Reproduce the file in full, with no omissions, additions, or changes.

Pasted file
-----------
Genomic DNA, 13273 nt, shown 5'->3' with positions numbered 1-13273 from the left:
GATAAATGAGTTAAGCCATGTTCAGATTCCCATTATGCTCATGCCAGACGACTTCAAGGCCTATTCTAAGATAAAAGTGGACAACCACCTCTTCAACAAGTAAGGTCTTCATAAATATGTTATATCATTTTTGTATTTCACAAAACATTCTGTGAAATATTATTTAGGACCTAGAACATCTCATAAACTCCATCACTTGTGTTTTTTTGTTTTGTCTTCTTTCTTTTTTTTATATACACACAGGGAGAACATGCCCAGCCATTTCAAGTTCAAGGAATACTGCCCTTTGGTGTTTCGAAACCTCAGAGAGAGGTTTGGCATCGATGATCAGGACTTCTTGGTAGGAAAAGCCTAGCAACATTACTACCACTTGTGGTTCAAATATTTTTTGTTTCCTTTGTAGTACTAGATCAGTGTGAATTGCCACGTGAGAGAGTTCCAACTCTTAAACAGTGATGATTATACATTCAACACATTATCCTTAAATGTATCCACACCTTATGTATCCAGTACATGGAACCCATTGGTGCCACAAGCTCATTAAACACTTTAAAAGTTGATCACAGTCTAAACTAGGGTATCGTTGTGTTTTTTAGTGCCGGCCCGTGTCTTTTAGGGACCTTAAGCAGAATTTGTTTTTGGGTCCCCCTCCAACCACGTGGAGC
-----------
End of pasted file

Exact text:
Genomic DNA, 13273 nt, shown 5'->3' with positions numbered 1-13273 from the left:
GATAAATGAGTTAAGCCATGTTCAGATTCCCATTATGCTCATGCCAGACGACTTCAAGGCCTATTCTAAGATAAAAGTGGACAACCACCTCTTCAACAAGTAAGGTCTTCATAAATATGTTATATCATTTTTGTATTTCACAAAACATTCTGTGAAATATTATTTAGGACCTAGAACATCTCATAAACTCCATCACTTGTGTTTTTTTGTTTTGTCTTCTTTCTTTTTTTTATATACACACAGGGAGAACATGCCCAGCCATTTCAAGTTCAAGGAATACTGCCCTTTGGTGTTTCGAAACCTCAGAGAGAGGTTTGGCATCGATGATCAGGACTTCTTGGTAGGAAAAGCCTAGCAACATTACTACCACTTGTGGTTCAAATATTTTTTGTTTCCTTTGTAGTACTAGATCAGTGTGAATTGCCACGTGAGAGAGTTCCAACTCTTAAACAGTGATGATTATACATTCAACACATTATCCTTAAATGTATCCACACCTTATGTATCCAGTACATGGAACCCATTGGTGCCACAAGCTCATTAAACACTTTAAAAGTTGATCACAGTCTAAACTAGGGTATCGTTGTGTTTTTTAGTGCCGGCCCGTGTCTTTTAGGGACCTTAAGCAGAATTTGTTTTTGGGTCCCCCTCCAACCACGTGGAGC